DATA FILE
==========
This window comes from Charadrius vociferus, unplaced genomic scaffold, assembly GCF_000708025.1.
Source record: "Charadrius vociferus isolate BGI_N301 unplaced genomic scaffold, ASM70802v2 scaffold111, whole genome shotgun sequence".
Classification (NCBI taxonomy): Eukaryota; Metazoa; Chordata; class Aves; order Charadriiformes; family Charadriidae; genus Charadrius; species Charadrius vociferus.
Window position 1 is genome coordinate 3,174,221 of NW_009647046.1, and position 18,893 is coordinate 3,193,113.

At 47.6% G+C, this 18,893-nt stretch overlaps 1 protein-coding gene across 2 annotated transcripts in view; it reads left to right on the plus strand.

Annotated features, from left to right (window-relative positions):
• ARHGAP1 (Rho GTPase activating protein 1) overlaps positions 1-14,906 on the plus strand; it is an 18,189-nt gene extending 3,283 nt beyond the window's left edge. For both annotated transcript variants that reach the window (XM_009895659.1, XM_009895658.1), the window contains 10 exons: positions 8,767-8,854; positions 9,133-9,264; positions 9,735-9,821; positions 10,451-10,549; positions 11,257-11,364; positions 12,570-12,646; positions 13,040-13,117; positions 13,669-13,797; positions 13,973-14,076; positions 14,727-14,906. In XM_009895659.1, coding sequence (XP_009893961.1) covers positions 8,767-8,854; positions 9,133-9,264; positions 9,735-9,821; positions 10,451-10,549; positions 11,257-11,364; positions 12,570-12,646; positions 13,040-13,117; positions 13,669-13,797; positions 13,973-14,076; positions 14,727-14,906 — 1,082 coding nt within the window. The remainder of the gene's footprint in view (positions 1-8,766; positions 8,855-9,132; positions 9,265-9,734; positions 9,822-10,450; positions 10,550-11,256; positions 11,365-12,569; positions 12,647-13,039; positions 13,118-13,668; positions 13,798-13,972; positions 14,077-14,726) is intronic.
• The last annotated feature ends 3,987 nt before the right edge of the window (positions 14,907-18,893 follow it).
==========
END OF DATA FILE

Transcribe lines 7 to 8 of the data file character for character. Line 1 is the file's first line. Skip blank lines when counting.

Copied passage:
• ARHGAP1 (Rho GTPase activating protein 1) overlaps positions 1-14,906 on the plus strand; it is an 18,189-nt gene extending 3,283 nt beyond the window's left edge. For both annotated transcript variants that reach the window (XM_009895659.1, XM_009895658.1), the window contains 10 exons: positions 8,767-8,854; positions 9,133-9,264; positions 9,735-9,821; positions 10,451-10,549; positions 11,257-11,364; positions 12,570-12,646; positions 13,040-13,117; positions 13,669-13,797; positions 13,973-14,076; positions 14,727-14,906. In XM_009895659.1, coding sequence (XP_009893961.1) covers positions 8,767-8,854; positions 9,133-9,264; positions 9,735-9,821; positions 10,451-10,549; positions 11,257-11,364; positions 12,570-12,646; positions 13,040-13,117; positions 13,669-13,797; positions 13,973-14,076; positions 14,727-14,906 — 1,082 coding nt within the window. The remainder of the gene's footprint in view (positions 1-8,766; positions 8,855-9,132; positions 9,265-9,734; positions 9,822-10,450; positions 10,550-11,256; positions 11,365-12,569; positions 12,647-13,039; positions 13,118-13,668; positions 13,798-13,972; positions 14,077-14,726) is intronic.
• The last annotated feature ends 3,987 nt before the right edge of the window (positions 14,907-18,893 follow it).